Thursday, February 29, 2024

DIY Indoor Seed Starting - Part 1

Hey there! Last year I started my seeds for my garden outside after my last frost date - read that post HERE. I had a lot of success last year, but I also had a lot of flowers that ran out of time and didn't get to bloom because I didn't start the seeds early enough. In Michigan, our growing season is shorter, with our last frost date in May and first frost date in October. You can find your first and last frost dates by your zip code HERE. This year, I'm starting most of my seeds inside in hopes of more flowers!

I started out with the same seed starting trays that I bought last year. I just cleaned them really good with a peroxide disinfecting spray and warm water in my bathtub, since it's a frozen tundra outside!

I also cleaned my plant labels that I saved from last year. I like THESE plant labels because they fit underneath the humidity dome perfectly and they come with a marker.

Once everything was clean, I prepped my soil per the instructions on the bag, just like last year - add soil to a bowl and add enough water for the soil to be damp. Then I went through all my seeds and took out the ones that said to start indoors 10-12 weeks before my last frost date in one pile and another pile for ones that said 8-10 weeks before my last frost date. I stored my seeds from last year in half gallon mason jars with a bit of rice at the bottom to absorb any moisture and keep the seeds fresh!

I followed the instructions on each seed packet for seed depth and planted all my seeds in my 10-12 weeks before last frost pile. I planted 2-3 seeds per cell in my seed starting tray and added about a 1/2" of water to the bottom tray. 

I purchased THIS heat mat to go under my seed starting tray, since most seeds have the best chance of germination between 75-80 degrees and this is an unheated room in my basement.  I also lower the light down each time I am done working underneath it - I used a piece of wire between the chains to easily move it up and down by just folding the wire. I used a smart plug for my shop light to set a timer for the light to be on for 16 hours per day, but left the heat mat on nonstop.

A couple days later, I had some seeds germinating already! I checked the water level every couple of days and added more when necessary.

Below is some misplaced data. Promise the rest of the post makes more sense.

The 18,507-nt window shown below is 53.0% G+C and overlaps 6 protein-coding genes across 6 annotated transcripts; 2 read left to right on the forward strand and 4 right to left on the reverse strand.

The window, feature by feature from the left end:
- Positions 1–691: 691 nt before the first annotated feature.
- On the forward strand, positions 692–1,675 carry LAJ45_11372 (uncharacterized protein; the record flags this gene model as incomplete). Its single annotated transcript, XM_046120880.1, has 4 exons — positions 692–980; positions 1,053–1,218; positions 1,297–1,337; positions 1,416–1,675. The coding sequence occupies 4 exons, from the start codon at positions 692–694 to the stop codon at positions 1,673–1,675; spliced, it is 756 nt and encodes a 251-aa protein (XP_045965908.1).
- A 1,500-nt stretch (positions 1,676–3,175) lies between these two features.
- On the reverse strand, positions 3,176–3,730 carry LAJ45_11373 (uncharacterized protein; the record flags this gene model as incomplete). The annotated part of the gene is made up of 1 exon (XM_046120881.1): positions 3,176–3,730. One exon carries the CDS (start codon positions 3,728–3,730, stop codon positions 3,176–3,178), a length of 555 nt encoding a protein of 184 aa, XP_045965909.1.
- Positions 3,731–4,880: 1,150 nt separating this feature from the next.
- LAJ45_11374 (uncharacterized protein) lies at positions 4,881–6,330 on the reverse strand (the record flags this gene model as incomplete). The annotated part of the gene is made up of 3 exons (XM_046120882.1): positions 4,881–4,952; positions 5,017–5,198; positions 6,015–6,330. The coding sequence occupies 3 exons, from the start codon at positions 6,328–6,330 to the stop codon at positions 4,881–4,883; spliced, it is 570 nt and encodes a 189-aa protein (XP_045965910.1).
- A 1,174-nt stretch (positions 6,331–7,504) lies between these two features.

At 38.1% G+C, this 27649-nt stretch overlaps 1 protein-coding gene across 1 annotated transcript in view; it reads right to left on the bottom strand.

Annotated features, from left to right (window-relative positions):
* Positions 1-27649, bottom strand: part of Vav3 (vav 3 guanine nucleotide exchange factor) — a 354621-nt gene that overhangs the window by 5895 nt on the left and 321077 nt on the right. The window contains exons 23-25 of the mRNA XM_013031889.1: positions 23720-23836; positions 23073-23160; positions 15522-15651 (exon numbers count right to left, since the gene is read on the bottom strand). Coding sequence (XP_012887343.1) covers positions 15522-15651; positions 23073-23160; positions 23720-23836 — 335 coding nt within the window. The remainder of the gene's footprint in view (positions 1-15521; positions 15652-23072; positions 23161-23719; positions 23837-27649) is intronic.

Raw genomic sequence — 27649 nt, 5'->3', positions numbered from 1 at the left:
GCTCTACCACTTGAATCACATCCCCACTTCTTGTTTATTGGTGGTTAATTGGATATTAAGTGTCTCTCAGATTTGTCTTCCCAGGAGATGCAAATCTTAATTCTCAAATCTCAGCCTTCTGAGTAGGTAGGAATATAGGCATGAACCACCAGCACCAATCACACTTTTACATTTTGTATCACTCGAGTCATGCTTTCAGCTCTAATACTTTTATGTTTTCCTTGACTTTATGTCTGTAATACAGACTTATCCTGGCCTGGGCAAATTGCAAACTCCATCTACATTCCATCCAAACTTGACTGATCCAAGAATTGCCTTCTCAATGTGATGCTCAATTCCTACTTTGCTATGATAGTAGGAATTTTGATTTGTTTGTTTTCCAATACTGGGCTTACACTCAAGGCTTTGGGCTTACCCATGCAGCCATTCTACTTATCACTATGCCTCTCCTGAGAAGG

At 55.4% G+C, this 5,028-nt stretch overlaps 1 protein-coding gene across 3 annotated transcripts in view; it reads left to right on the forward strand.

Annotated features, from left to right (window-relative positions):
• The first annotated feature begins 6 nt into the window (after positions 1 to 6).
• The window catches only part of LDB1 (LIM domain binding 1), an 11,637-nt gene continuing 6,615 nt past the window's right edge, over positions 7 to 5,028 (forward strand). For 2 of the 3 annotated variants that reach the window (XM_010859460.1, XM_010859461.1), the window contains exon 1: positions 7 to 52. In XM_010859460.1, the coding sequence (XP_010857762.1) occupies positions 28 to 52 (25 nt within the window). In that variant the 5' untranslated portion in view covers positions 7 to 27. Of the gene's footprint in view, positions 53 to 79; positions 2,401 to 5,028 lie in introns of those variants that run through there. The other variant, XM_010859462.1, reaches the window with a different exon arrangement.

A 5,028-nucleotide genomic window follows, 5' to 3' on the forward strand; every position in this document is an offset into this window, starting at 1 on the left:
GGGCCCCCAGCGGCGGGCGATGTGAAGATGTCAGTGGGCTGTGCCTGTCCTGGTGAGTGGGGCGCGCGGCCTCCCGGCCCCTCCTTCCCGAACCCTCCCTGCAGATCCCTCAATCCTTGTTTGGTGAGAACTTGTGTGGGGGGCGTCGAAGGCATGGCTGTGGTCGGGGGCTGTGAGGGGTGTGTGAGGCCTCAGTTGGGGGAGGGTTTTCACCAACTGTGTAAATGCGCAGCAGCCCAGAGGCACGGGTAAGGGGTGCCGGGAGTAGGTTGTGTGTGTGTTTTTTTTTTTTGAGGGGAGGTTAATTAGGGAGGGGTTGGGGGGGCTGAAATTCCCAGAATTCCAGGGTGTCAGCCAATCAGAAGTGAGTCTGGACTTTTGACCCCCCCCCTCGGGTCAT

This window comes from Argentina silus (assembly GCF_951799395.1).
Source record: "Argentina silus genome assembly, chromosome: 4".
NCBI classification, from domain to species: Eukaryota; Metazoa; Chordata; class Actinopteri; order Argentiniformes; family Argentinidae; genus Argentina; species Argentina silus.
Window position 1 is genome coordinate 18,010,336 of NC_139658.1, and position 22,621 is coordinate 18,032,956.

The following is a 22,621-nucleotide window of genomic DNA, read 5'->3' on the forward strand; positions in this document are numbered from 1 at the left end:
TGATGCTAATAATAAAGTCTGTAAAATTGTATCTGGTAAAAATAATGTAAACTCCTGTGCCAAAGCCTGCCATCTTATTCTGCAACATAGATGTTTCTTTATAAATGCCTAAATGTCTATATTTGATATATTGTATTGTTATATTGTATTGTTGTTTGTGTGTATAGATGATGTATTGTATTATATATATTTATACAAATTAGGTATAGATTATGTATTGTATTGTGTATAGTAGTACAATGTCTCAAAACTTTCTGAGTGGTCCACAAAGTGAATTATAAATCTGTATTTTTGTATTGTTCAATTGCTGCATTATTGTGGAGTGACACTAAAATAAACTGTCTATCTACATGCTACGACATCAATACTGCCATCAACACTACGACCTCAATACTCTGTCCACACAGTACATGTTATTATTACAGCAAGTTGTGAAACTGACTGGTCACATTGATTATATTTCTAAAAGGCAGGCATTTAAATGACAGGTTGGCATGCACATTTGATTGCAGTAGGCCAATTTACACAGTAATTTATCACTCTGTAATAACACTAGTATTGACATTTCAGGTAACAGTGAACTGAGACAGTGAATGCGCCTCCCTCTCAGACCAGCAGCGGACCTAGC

I had added some zinnia seeds to a new seed starting tray a couple days after I started all of my 10-12 week seeds to have some super early flowers and they grew very quickly, so I needed to pot them up.

I ordered THESE 2.5" pots to plant my seedlings up in when they are too tall for the humidity dome or when they have multiple sets of leaves. These 2.5" pots fit in the bottom trays that came with my seed starting kit perfectly without wasting space. I eyeballed about 80% potting soil and 20% seed starting mix when I potted up the seedlings to the 2.5” pots.

I bought THIS little seed starting tool set that came in handy to scoop fragile seedlings out of the cell tray, but I used a butter knife last year that worked just as good! Once I scooped the seedlings out, I just carefully separated them and planted each of them in separate 2.5" pots. 

I used another heat mat that I left on nonstop for the plants in the 2.5" pots at first, but it seemed like some of the seedlings were getting kind of leggy, so I ended up removing the heat mat under the tray with the 2.5” pots and only used it on the tray with the humidity dome. After another few days, most of the potted up seedlings had started to develop their true leaves (second set of leaves), so I put a small fan on the table to run on low. This is our stroller fan, so it's very gentle and the battery only lasts a couple of hours. I have just been running it daily until it the battery dies. The fan mimics the wind and will toughen up the seedlings so they will be ready to plant outside. 

I ended up having to add another light to my table since I’ve had to pot up so many more seedlings. I have room under the lights for one more tray and then I’ll have to find a new table! I will keep checking the water and potting seedlings up when they are big enough and keep sowing the next round of seeds until we are closer to my last frost date and can sow seeds directly outside. After my last frost date, I will harden off the seedlings before I plant them outside, which I will do another post on, so be sure to check back for part 2!

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